New York Magazine's latest issue featured a cover story based on Lebron's opportunities if he were to join the New York Knicks. The cover featured a great picture of him wearing that Knicks' road blue #6.
1. If You Want to Make That First Billion Before You Turn 30, This Is the Place to Do It
We know you’re a brand-savvy guy. We read where you said you wanted to be a billionaire. You don’t need more business advice, and if you did, you’d probably get it at one of your lunch dates with your friend Warren Buffett. But we just want to make sure one thing is clear: You can make more money playing in New York by far than you can in Cleveland.
People in Ohio will try to tell you otherwise. In today’s global media landscape, they will say, a superstar like you can build a following from anywhere. We heard it from David Falk. “Players at that level,” he said, “are going to make money anywhere. We live in a digital age.” It’s a fair point. The NBA’s marketing department will throw its weight behind superstar players wherever they are (this was the essential lesson of the Jordan era). And the people who make decisions about endorsement deals generally follow their lead. You know this as well as anyone, seeing as Nike signed you to a seven-year, $100 million deal before the company knew where you would play. And the Cleveland market hasn’t exactly scared away Coca-Cola, McDonald’s, State Farm, and Upper Deck.
But that’s looking at everything the wrong way. The question is not whether you can get national, even global, exposure playing in Cleveland. The question is whether you can get more in New York. And the answer is a resounding yes, especially if you win. Listen to Vince Gennaro. He did marketing for Pepsi for years and is now a sports-revenue consultant. The prospect of you as “the centerpiece of the resuscitation of one of the marquee franchises in sport” is dizzying, he says. According to him, if you won a title with the Knicks, “the income opportunities would be boundless. It would be staggering.” Nike sales, he says, would “spike enormously.” You’ve done some slick commercials in your day. We especially enjoyed the Nike “Chalk” spot featuring Lil Wayne and some clever variations on your pregame talcum-powder hand-drying ritual. But check out the Nike ad, up above, that digo, a New York creative shop, already made for you. That work for you?
Steve Stoute, the marketing guru behind Translation LLC who lined up your recent deal with McDonald’s, is understandably bullish on your ability to make money from anywhere, but even he acknowledges that “access to money is driven by proximity.” He believes the city’s private-equity crowd would open their wallets for just about anything with your name on it. And we’re not just talking endorsement deals. Name a venture you might like to try—restaurants, nightclubs, a fashion label—and you’ll find the best in the business waiting with open arms. Sonny Vaccaro, the man who persuaded Nike to sign Michael Jordan, told us that if he had “a new shoe company and $200 million to spend on an athlete,” he would give it all to you as a Knick, that he’d “be crazy not to.” Vaccaro, admittedly, is prone to hyperbole (and Nike might have something to say about that deal), but one levelheaded NBA agent we spoke to estimated you’d take in an extra $20 million a year playing here. Gennaro said it best: “You can’t beat the combination of great player and great market.”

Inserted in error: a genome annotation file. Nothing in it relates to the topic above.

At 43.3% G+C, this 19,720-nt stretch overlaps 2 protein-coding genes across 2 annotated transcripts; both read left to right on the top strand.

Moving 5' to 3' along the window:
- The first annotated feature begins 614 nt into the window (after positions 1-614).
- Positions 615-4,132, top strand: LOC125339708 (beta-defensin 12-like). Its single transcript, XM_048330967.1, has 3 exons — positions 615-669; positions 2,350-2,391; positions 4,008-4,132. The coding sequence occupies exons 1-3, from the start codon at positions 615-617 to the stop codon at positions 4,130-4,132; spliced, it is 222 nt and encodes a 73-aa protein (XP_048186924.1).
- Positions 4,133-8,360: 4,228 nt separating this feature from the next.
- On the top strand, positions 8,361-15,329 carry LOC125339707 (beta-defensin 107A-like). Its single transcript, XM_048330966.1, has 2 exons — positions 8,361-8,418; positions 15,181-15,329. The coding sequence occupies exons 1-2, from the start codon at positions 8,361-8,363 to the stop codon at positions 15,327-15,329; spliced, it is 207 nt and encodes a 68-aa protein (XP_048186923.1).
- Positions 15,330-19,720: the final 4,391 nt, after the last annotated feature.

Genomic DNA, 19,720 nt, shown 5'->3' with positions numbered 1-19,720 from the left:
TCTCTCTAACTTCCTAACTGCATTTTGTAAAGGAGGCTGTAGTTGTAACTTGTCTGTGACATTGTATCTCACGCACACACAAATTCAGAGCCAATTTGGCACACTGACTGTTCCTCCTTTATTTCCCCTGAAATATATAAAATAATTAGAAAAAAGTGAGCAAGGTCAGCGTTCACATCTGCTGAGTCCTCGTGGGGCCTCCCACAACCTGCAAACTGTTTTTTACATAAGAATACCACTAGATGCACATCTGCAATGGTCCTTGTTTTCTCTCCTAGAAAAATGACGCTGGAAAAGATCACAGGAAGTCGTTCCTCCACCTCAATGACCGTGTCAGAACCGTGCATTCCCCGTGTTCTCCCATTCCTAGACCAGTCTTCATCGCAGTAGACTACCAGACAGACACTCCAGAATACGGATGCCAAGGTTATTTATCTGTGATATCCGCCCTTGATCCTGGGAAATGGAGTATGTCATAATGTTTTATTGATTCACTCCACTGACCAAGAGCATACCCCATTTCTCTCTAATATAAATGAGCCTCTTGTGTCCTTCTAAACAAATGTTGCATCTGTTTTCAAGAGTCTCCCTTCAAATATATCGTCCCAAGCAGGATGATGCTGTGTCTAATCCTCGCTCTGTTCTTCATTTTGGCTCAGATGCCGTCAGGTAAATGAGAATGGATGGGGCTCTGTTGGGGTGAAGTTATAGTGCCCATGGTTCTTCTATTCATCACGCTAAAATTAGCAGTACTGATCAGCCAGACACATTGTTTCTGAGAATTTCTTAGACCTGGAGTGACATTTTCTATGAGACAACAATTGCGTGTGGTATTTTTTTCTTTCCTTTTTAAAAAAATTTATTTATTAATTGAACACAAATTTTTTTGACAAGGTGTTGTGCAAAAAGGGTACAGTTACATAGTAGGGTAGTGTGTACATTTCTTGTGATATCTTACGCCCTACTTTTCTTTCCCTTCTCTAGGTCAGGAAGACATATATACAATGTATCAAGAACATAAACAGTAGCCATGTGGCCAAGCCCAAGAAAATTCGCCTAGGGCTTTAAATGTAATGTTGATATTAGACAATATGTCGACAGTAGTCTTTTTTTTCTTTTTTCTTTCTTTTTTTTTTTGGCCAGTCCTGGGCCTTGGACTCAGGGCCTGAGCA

2. Of Course, Money Isn’t Everything
Six or seven NBA titles would be nice, too.
We left a big if in that last section. If you win. You would be forgiven for pausing on those three little words. Winning an NBA title (check that: titles), we know, is everything to you. Falk spelled it out directly: “Gloss over the money, over whether LeBron could sell more shoes in New York, get more TV roles in L.A., or a better tan in Miami. He’s going to go where he can win.” Fellow agent Bill Duffy says that “superstar players become validated when they win a championship.” Christopher Gebhardt, the researcher from your 2006 brand summit in Akron, gave us his tagline, “the accessible hero becomes the people’s champ.” And Darren Rovell, CNBC’s sports-business reporter, just plain threw down: “Kobe Bryant is bigger than LeBron in China because they value championships.”